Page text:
Dallas — Once upon a time, there lived a lighthouse-keeper’s daughter. A child of the sea, she married a widowed doctor with two sad daughters, and moved away to his home in the mountains. She loved her husband, but longed for the wind and waves—and was haunted by memories of a seafaring stranger who had promised to return and claim her for his own.
Welcome to the unexpected world of Henrik Ibsen’s The Lady from the Sea, where the stuff of folk tales meets the master of modern realism, with results both curious and compelling—and an ending Ibsen’s 19th-century audiences couldn’t have seen coming. It’s the latest entry in what’s turned into something of a North Texas Ibsenpalooza, with not one but two adaptations of A Doll’s House onstage this fall, trailing talkbacks and blog discussions in their wake. (WaterTower's A Doll's House has closed; Stage West's A Doll's House, Part 2 runs through Nov. 25; you can listen to TheaterJones' podcast about Ibsen here.)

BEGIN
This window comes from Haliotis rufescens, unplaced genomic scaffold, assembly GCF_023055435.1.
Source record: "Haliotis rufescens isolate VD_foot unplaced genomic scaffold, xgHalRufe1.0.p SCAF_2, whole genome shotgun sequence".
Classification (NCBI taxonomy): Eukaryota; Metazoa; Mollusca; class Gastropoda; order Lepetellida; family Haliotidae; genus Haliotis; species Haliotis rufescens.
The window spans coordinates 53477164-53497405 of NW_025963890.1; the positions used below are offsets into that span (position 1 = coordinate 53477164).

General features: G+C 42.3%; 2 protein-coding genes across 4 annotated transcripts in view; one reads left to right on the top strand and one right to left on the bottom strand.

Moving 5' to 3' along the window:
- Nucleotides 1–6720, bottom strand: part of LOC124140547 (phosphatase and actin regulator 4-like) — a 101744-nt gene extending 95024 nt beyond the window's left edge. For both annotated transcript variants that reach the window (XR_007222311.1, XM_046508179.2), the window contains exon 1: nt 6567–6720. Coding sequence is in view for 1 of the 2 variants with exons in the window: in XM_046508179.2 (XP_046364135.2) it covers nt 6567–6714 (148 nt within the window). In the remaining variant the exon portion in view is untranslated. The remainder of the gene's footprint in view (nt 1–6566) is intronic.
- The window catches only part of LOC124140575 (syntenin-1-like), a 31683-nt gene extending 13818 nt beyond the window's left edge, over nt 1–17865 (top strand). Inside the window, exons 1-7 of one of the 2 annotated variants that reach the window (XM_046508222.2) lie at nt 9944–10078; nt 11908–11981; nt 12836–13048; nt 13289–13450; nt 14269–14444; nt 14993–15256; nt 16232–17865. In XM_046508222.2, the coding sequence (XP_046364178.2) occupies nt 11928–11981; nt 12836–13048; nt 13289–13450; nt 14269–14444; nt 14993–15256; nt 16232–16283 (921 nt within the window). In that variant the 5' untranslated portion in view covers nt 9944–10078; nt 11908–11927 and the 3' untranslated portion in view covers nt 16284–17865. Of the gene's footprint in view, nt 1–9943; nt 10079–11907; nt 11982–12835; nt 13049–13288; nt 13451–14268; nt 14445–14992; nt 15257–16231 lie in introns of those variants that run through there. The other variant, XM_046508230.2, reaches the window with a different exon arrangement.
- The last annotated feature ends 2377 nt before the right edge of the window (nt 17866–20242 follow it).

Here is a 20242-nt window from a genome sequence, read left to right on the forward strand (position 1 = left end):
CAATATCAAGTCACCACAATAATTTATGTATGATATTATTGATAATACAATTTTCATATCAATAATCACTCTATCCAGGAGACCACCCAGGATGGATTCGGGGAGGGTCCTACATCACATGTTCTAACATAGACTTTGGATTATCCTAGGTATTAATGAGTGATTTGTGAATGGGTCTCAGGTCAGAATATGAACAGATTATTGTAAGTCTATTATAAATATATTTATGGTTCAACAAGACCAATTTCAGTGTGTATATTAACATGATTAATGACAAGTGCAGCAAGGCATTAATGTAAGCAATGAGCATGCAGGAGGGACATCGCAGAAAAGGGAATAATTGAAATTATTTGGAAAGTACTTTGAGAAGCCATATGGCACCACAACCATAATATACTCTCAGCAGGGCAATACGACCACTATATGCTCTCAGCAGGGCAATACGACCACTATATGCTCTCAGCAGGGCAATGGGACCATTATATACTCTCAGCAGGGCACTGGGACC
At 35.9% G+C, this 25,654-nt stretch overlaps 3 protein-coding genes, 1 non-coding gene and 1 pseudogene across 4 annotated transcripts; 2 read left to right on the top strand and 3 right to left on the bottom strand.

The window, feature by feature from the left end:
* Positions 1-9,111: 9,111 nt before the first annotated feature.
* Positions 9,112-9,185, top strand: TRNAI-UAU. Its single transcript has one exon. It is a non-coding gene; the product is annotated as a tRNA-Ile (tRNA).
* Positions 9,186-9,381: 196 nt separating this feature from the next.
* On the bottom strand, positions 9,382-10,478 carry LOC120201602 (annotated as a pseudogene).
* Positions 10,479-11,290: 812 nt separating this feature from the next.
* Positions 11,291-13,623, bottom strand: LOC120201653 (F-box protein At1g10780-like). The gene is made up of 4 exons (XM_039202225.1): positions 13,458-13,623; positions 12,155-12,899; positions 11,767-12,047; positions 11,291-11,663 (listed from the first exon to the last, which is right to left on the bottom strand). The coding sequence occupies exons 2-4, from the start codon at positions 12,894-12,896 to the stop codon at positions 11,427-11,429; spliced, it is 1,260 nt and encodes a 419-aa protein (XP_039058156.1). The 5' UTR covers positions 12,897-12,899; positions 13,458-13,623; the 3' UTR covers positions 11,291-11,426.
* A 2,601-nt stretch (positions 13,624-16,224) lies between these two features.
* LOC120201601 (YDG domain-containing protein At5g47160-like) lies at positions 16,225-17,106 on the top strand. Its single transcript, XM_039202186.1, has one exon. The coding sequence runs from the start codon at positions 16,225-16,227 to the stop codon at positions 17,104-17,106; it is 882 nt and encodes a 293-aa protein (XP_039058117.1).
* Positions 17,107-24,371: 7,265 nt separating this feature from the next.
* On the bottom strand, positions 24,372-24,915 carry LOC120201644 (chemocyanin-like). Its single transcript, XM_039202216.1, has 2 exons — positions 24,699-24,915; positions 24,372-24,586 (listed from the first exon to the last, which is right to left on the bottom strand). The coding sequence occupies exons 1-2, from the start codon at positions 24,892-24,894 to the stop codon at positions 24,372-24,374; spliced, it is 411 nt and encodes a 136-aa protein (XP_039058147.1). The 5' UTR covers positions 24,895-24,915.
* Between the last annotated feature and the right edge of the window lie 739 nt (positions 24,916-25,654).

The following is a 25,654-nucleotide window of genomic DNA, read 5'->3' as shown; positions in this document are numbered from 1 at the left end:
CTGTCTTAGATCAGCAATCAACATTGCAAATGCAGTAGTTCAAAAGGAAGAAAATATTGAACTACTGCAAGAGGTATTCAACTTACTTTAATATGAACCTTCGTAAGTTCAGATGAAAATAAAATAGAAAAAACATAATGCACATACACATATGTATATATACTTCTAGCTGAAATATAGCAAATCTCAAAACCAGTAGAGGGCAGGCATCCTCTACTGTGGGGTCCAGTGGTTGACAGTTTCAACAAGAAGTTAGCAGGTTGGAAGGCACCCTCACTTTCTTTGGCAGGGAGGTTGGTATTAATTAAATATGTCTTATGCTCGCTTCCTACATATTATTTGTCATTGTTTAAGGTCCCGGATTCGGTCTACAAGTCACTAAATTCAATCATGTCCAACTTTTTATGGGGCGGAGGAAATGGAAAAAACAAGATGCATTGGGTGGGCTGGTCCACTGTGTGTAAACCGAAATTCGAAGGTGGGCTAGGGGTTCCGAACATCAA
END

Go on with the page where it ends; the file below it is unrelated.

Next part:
Undermain Theatre’s first Ibsen (ever!) has all the elements we expect from the playwright: a strained, stalled marriage; a restless wife and worried husband; young women yearning to break free of their limited lives; and men, young and old, mostly clueless about what the women want—and assuming they are the solution to “what ails her.”
But even at first glance, Robert Winn’s set design for the production (with Emily Haueisen’s misty background view) tells us there’s something new and different about this lesser-known 1888 work. Gone are confining walls and wintry gloom. This is Ibsen outdoors and in summer, with an airy arbor overlooking mountains and fjord (yes, it’s water—but not a “free” expanse of ocean) and Amanda Capshaw’s costumes adding freshness and simplicity.